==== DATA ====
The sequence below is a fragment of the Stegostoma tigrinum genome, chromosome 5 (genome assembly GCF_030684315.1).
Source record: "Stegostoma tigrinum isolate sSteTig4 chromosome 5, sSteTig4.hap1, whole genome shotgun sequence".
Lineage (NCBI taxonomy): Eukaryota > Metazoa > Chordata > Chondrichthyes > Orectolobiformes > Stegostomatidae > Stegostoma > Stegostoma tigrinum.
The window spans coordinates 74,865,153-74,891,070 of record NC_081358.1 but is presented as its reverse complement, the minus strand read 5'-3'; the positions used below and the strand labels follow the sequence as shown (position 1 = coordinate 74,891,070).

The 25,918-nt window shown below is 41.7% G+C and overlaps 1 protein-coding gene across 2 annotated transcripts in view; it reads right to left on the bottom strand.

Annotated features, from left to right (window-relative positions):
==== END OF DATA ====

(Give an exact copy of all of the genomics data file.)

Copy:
The sequence below is a fragment of the Stegostoma tigrinum genome, chromosome 5 (genome assembly GCF_030684315.1).
Source record: "Stegostoma tigrinum isolate sSteTig4 chromosome 5, sSteTig4.hap1, whole genome shotgun sequence".
Lineage (NCBI taxonomy): Eukaryota > Metazoa > Chordata > Chondrichthyes > Orectolobiformes > Stegostomatidae > Stegostoma > Stegostoma tigrinum.
The window spans coordinates 74,865,153-74,891,070 of record NC_081358.1 but is presented as its reverse complement, the minus strand read 5'-3'; the positions used below and the strand labels follow the sequence as shown (position 1 = coordinate 74,891,070).

The 25,918-nt window shown below is 41.7% G+C and overlaps 1 protein-coding gene across 2 annotated transcripts in view; it reads right to left on the bottom strand.

Annotated features, from left to right (window-relative positions):